Want to pack some mass on your chest?
For decades bench presses have been a staple for building chest size and strength. However, are you using the right variation? Should you use a barbell or dumbbells?
It’s time to get to the bottom of this so you can build the chest you’ve always wanted.RELATED: RECOMMENDED PLANS FOR YOU
So, Bench Press vs Dumbbell Press. Both have advantages and disadvantages that you need to consider.
– The barbell is more stable
– Allows more weight
– Great for upper body strength
– You will not run out of room on the bar to load more weight
– Does not work the chest as hard (further information on this below)
– The barbell can be harder on the shoulder for some
– Using the barbell will require a spotter unless benching in the power rack
– Hits the chest harder than the barbell (more information on this below)
– Allows more freedom of movement and thus is easier on the joints
– Although a spotter is still recommended, you don’t have a bar that can cut off your airway
– It can be challenging to get the weights into position as they get heavy
– Many gyms do not supply heavy dumbbells so you could max out the weight at your gym
– The extra instability of the dumbbells can make exhausting the target more difficult than a more stable exercise
– It may be difficult to progress as 5lb jump per dumbbell is really a 10lb jump
So what does the science say?
Your chest muscles (Pectoralis Major) have three functions:
– Shoulder flexion (lift your arm forward and up – think a front raise motion)
– Internal rotation (twist your upper arm inwards)
– Transverse adduction (pull your arm inwards across your body – like the motion of a chest fly)
Of these three functions, the transverse adduction is the most dominant. Exercises that have you pulling your arm along the midline of the body and work the chest. This is why most people feel chest fly movements so much across the chest area.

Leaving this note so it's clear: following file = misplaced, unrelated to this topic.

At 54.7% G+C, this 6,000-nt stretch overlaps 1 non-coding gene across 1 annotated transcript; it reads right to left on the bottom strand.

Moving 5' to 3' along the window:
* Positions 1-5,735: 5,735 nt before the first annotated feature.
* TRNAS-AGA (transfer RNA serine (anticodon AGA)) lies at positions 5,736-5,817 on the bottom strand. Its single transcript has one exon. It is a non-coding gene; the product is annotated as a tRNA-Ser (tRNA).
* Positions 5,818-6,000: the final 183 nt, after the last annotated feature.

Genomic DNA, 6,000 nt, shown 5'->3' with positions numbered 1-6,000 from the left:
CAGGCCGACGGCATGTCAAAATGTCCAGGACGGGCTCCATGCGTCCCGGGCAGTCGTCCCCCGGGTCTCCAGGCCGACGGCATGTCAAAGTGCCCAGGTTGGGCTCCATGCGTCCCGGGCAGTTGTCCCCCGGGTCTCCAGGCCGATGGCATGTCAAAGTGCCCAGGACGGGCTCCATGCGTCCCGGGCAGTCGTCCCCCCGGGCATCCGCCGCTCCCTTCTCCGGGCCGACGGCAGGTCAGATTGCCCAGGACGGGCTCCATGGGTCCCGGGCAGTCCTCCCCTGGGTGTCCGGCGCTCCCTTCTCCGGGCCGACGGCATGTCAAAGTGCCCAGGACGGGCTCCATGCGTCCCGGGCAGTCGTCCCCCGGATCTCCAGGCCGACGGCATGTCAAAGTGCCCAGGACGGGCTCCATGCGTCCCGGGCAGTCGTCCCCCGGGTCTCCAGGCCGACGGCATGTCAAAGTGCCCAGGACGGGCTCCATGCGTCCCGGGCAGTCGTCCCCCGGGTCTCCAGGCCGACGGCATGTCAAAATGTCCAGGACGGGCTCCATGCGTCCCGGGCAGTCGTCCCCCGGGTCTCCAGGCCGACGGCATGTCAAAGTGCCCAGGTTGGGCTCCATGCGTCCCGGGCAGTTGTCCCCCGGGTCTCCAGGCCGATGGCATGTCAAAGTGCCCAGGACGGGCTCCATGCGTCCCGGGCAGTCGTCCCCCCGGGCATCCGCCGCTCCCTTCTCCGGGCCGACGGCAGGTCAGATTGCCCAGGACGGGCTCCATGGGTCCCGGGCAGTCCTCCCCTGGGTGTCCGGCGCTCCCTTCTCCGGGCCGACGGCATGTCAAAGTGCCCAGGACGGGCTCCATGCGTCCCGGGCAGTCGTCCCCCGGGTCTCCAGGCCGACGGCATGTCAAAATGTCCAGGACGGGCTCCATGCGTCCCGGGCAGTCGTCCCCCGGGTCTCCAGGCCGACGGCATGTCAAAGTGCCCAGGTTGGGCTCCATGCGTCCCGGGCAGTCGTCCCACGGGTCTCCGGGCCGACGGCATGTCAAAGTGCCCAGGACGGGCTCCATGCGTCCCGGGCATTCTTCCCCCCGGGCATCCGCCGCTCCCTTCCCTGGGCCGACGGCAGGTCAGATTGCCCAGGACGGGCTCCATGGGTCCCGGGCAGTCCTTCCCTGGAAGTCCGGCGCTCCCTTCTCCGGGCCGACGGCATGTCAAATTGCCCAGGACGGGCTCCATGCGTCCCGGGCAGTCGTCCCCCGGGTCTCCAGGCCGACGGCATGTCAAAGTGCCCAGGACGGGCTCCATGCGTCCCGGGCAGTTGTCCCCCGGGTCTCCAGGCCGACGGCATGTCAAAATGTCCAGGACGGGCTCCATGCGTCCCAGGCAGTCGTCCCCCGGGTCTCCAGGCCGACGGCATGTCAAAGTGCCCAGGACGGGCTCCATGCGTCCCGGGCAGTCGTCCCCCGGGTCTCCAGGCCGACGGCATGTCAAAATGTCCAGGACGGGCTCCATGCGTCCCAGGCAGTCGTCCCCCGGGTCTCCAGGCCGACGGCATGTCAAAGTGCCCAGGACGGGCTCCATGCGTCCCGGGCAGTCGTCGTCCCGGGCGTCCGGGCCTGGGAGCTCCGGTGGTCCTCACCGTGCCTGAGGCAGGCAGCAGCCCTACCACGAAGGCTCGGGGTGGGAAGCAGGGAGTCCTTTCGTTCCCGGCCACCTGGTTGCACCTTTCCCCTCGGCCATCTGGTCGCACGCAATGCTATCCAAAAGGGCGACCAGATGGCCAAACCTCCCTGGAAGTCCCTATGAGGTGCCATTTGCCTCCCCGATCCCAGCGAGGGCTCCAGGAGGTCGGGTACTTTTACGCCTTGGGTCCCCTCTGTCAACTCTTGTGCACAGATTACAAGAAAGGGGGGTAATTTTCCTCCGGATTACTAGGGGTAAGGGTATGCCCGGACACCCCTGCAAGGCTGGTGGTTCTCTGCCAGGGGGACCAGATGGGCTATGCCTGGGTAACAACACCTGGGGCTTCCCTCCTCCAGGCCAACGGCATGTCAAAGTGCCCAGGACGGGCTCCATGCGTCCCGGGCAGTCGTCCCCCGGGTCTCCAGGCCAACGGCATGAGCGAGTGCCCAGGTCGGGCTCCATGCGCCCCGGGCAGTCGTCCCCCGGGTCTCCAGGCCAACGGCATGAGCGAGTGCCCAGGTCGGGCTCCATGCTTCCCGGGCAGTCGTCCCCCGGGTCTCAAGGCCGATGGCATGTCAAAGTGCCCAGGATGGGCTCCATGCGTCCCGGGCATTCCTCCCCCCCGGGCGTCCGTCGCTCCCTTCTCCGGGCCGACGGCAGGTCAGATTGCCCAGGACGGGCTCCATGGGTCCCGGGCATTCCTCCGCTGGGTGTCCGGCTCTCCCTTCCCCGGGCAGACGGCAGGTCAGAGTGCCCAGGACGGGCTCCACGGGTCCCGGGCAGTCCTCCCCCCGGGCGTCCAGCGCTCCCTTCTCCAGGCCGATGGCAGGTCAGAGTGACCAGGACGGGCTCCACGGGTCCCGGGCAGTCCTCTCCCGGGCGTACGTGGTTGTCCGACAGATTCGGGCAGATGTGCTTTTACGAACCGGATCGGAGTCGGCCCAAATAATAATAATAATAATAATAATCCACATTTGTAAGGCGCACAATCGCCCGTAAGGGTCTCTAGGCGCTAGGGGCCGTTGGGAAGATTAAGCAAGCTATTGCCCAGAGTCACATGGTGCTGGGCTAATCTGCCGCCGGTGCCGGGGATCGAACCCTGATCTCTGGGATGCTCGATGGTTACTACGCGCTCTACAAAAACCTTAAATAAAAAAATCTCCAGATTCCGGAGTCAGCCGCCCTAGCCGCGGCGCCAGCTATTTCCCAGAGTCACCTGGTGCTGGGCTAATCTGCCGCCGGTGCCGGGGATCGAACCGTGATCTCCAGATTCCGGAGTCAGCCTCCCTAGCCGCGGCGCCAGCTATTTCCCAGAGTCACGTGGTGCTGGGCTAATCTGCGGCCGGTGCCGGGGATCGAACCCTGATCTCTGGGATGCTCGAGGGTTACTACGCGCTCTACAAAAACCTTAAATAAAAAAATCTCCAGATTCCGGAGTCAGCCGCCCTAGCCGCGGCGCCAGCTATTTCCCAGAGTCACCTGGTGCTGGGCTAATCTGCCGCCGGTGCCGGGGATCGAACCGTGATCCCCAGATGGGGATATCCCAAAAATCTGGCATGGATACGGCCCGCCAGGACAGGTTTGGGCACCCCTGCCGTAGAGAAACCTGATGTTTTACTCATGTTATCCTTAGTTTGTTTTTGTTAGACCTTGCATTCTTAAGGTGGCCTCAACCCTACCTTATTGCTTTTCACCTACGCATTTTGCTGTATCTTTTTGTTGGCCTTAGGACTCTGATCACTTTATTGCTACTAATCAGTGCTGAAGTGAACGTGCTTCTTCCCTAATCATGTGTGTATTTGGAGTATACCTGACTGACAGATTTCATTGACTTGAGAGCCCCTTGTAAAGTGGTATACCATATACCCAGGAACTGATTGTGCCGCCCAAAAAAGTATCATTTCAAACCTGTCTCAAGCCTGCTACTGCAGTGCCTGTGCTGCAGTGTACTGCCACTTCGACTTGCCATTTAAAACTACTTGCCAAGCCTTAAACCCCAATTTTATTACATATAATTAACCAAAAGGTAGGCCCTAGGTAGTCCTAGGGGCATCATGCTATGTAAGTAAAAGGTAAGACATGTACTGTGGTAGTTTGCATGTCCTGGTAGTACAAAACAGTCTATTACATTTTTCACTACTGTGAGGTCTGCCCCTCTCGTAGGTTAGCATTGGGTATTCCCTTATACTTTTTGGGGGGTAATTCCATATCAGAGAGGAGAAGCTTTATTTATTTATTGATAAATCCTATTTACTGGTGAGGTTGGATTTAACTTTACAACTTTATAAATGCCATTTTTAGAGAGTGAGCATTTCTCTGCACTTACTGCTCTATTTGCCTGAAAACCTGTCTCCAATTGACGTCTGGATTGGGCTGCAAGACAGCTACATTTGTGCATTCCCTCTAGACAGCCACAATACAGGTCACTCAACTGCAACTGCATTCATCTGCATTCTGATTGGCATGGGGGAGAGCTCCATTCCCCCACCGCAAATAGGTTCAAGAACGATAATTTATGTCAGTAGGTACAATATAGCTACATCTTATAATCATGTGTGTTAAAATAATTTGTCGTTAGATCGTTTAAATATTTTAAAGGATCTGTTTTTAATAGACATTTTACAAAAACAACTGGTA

While a bench press does hit the chest, a dumbbell bench press usually works the chest harder because there is more of this transverse adduction.
In EMG research (where muscle movement is measured through electrodes) the dumbbell bench press has been shown to work the chest harder than the barbell bench press.
There have been countless people who have found the barbell bench press to be a great way to build size and strength in the chest – you could be one of them.
I have trained a lot of people over the years who like bench press and find it an effective exercise.
Personally, I’m not a fan of the barbell bench press for my training. I have really long arms and the bench press has always been awkward for me. While it has worked out well for building upper body strength, it beat my shoulders up.
When I first tried dumbbell bench presses I found them to be a much better exercise for me.
They were more effective at building muscle mass and were easier on my joints.
Picking the right variation for you!
For building muscle, you want to find exercises that meet the following criteria:
– An exercise that allow you to use a good amount of weight
– Relatively easy to progress
– Allows you to feel the target muscle working
– Feels good during and after on your joints
If the barbell bench press is not a good fit for you, don’t worry.
You don’t need it to build a great-looking chest and unless you are a competitive powerlifter, there is no rule that says it is fundamental.
If both the barbell and dumbbell bench presses pass this test for you, then by all means feel free to use them both.
If you are doing a whole body routine or an upper/lower split, you could try heavier, lower-rep barbell bench presses earlier in the week and then lighter, higher-rep dumbbell bench pressing later on in the week.
If you are doing a split routine, you could start your chest workout with heavy barbell bench pressing, finishing off with higher-rep dumbbell presses and flies.
Happy chest training!
Connect with Expert Andrew Heming